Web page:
Video games – baby steps

I have just finished reading a really interesting book on video games as educational tools, by James Paul Gee.

In my quest to understand video games I have discovered Gem Miner, which I have downloaded to my mobile phone. I chose it because it was a recommended ‘top’ game for android phones, and would allow me to play it whenever I had a spare few minutes, for example on the bus.

My first impressions (after an hour):
– The training module at the beginning is very useful, but still relies on the player to explore themselves as well. For example, I worked out that I can get back out of the mine by stacking ladders on top of each other. Had I looked more carefully, I would have noticed that my tool cart included a lift, therefore I would have not wasted as many ladders when I fell down the shaft.
– It is important to work out how to save your game and keep an eye on stamina of the character you’re playing as. It’s also essential to know where to go to get healthier again.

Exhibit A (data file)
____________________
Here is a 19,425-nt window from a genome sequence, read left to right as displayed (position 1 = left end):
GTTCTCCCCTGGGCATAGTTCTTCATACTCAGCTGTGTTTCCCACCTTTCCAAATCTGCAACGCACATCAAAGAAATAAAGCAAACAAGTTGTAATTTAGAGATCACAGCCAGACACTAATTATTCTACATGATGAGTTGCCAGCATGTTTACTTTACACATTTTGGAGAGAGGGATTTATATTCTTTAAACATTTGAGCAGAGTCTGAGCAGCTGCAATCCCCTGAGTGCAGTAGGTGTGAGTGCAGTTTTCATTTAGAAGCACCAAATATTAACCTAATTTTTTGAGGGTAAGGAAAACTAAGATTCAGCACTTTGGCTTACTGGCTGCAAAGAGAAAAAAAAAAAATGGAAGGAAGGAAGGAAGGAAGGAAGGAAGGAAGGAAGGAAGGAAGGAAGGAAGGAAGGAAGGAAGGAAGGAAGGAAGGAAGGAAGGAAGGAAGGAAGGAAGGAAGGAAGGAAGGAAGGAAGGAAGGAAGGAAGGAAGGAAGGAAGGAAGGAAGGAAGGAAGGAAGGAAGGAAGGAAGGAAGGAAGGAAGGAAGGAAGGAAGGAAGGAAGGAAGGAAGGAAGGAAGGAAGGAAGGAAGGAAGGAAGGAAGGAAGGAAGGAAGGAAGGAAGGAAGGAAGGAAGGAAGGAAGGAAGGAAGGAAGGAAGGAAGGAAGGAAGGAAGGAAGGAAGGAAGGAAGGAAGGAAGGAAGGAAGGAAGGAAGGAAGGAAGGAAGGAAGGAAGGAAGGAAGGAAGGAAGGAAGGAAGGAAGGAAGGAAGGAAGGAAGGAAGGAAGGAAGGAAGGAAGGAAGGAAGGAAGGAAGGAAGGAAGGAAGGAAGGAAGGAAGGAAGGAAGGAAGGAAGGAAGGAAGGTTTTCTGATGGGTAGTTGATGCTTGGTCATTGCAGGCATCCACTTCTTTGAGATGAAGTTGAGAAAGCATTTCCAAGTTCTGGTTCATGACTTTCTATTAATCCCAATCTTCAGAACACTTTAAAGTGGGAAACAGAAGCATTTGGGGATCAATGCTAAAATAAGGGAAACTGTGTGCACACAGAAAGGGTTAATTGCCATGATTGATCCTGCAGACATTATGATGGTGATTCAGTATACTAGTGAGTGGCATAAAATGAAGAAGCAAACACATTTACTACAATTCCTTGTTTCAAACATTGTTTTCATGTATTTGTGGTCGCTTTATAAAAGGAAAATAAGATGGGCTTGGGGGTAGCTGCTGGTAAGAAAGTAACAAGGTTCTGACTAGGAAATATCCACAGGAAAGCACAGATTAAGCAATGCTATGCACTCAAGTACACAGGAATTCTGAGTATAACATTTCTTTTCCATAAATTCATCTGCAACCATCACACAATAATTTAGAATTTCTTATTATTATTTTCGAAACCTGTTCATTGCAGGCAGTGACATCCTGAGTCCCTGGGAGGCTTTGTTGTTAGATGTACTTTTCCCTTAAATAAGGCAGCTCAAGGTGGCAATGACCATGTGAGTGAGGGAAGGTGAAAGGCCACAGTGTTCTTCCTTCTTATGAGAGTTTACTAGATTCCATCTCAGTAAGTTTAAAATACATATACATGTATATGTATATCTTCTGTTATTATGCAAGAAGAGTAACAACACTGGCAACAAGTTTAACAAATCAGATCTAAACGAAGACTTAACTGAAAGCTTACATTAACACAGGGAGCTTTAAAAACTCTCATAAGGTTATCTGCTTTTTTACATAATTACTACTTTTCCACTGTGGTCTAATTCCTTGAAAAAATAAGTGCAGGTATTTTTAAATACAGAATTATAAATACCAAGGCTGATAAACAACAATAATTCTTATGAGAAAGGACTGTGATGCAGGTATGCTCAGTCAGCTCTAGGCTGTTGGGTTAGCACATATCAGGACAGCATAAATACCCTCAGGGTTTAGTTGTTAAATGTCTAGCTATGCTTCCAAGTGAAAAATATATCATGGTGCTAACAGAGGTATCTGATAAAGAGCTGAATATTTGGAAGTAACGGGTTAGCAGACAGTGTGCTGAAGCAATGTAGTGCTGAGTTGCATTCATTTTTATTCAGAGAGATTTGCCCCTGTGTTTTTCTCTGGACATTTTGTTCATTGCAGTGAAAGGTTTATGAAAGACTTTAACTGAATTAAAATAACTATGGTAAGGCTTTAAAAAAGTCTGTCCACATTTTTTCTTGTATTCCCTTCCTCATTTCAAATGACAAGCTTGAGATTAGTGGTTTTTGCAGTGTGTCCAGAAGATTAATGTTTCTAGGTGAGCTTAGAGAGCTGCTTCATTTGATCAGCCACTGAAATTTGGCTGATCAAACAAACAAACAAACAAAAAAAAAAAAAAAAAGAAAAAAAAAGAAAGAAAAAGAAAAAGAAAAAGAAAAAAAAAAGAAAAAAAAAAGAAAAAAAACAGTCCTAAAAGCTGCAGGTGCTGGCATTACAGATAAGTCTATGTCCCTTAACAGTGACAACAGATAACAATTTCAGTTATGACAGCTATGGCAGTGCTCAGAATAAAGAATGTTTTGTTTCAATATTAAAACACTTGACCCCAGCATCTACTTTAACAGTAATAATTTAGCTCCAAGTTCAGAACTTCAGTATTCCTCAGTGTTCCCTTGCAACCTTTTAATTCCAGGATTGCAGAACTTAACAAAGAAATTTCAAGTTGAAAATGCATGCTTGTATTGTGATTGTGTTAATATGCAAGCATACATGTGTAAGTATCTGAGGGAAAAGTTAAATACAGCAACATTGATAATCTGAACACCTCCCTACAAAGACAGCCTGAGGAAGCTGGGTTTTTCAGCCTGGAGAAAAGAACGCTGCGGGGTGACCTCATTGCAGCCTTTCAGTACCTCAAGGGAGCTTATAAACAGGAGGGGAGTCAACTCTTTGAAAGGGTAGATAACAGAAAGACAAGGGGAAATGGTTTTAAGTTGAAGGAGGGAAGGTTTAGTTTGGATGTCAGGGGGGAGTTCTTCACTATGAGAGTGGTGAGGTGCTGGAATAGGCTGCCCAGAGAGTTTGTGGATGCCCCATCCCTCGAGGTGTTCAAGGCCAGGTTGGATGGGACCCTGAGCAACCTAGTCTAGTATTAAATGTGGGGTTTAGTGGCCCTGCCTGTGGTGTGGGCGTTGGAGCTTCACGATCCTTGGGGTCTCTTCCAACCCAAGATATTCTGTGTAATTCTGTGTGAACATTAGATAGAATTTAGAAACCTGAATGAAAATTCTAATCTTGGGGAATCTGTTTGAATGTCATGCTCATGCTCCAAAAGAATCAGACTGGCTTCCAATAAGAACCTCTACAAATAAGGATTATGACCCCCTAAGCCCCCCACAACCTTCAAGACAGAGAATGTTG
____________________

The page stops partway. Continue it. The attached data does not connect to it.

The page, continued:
– It takes more time than anticipated and I got very involved, starting to care that the little miner was happy.

I’d be grateful for any other suggestions of ‘beginner’ games for someone who has dabbled in Wii sports, Lemmings (in the 90s, together with my dad), never left the training area of Second Life and somewhat failed to grasp World of Warcraft (I did enjoy dancing in fountains though). Thanks 🙂

Note added on 18 August: I realise that my question was rather unspecific and didn’t lend itself to a proper answer, as I totally ignored the fact of games variety, genres, etc. Fortunately a kind colleague has since pointed me at ‘interactive fiction‘, which sounds quite exciting and doesn’t mean that I have to learn lots of new things about controls and such (which is usually where I struggle) just yet.

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